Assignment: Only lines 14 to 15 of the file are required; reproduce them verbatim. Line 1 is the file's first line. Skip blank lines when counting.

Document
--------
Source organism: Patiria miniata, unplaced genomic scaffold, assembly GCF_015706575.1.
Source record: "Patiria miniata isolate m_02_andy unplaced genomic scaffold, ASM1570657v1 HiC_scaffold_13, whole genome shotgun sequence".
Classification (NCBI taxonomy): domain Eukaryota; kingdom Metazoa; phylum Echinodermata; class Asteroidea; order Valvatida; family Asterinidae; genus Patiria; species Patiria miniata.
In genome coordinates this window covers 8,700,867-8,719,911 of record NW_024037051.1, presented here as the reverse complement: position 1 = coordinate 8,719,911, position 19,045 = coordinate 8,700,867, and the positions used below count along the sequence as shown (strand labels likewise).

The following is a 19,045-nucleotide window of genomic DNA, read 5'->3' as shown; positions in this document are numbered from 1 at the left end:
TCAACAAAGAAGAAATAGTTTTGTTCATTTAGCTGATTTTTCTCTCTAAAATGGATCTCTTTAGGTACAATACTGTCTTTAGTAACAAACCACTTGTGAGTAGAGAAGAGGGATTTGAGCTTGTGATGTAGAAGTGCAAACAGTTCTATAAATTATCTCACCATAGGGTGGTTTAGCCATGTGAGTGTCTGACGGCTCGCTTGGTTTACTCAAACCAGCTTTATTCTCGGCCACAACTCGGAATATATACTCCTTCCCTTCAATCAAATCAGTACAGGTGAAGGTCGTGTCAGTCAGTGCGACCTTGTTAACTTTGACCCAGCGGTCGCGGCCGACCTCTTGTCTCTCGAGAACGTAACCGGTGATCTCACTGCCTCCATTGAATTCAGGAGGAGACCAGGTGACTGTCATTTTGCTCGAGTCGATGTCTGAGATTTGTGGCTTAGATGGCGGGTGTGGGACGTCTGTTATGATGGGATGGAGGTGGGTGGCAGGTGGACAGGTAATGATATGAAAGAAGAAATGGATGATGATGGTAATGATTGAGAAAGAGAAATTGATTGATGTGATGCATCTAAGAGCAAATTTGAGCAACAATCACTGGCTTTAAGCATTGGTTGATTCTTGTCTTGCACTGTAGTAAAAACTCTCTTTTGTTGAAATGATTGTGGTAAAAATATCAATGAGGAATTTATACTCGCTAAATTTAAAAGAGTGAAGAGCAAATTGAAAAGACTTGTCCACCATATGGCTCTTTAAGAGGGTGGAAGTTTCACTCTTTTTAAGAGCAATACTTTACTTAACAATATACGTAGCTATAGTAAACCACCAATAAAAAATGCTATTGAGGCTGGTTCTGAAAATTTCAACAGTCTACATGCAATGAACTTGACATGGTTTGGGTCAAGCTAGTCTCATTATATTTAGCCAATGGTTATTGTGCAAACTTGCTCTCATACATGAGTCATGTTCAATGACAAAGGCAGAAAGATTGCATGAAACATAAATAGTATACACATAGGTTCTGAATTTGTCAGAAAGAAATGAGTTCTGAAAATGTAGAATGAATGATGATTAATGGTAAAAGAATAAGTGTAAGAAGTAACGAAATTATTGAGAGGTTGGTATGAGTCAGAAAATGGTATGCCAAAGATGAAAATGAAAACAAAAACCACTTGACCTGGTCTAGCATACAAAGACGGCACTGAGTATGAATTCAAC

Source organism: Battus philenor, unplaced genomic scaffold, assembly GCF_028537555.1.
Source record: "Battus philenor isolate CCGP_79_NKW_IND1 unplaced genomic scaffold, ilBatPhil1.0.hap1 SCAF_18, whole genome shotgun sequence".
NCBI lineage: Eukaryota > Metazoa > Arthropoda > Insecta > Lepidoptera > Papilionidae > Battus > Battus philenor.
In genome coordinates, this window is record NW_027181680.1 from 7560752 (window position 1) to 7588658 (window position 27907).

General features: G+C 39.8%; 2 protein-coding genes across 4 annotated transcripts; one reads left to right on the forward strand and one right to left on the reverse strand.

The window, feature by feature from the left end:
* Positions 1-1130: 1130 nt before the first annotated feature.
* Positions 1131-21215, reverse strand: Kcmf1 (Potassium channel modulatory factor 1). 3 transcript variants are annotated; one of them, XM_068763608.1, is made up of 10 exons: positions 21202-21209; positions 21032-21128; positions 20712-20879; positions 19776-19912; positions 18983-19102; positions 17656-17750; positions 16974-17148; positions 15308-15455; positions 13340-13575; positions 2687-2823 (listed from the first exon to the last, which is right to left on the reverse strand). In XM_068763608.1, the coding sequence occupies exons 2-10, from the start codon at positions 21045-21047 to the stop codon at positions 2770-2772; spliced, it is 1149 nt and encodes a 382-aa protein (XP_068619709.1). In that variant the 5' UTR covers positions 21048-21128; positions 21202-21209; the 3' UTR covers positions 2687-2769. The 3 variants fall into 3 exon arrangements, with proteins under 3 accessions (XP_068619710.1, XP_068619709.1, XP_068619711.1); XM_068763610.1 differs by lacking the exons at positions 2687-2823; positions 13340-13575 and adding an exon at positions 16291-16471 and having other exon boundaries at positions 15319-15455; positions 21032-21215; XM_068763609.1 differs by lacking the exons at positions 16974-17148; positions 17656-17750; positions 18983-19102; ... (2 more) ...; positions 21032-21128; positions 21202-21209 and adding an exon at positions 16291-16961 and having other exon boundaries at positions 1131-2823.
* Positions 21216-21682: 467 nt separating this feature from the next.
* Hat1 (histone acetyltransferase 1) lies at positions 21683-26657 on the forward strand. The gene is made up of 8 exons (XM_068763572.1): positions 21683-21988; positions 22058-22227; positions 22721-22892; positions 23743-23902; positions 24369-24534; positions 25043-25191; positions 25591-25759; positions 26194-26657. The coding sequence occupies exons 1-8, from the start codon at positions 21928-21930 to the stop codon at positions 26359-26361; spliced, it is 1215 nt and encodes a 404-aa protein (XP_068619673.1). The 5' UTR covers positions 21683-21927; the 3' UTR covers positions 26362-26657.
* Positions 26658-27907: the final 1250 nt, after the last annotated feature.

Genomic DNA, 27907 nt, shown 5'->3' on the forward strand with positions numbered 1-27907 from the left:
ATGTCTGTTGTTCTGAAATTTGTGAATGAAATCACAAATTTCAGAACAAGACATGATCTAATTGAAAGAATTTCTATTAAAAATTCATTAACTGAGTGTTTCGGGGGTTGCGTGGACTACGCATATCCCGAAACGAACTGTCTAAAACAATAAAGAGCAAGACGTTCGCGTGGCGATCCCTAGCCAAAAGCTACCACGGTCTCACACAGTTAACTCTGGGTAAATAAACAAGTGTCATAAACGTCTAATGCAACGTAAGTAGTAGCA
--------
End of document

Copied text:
* Positions 1131-21215, reverse strand: Kcmf1 (Potassium channel modulatory factor 1). 3 transcript variants are annotated; one of them, XM_068763608.1, is made up of 10 exons: positions 21202-21209; positions 21032-21128; positions 20712-20879; positions 19776-19912; positions 18983-19102; positions 17656-17750; positions 16974-17148; positions 15308-15455; positions 13340-13575; positions 2687-2823 (listed from the first exon to the last, which is right to left on the reverse strand). In XM_068763608.1, the coding sequence occupies exons 2-10, from the start codon at positions 21045-21047 to the stop codon at positions 2770-2772; spliced, it is 1149 nt and encodes a 382-aa protein (XP_068619709.1). In that variant the 5' UTR covers positions 21048-21128; positions 21202-21209; the 3' UTR covers positions 2687-2769. The 3 variants fall into 3 exon arrangements, with proteins under 3 accessions (XP_068619710.1, XP_068619709.1, XP_068619711.1); XM_068763610.1 differs by lacking the exons at positions 2687-2823; positions 13340-13575 and adding an exon at positions 16291-16471 and having other exon boundaries at positions 15319-15455; positions 21032-21215; XM_068763609.1 differs by lacking the exons at positions 16974-17148; positions 17656-17750; positions 18983-19102; ... (2 more) ...; positions 21032-21128; positions 21202-21209 and adding an exon at positions 16291-16961 and having other exon boundaries at positions 1131-2823.
* Positions 21216-21682: 467 nt separating this feature from the next.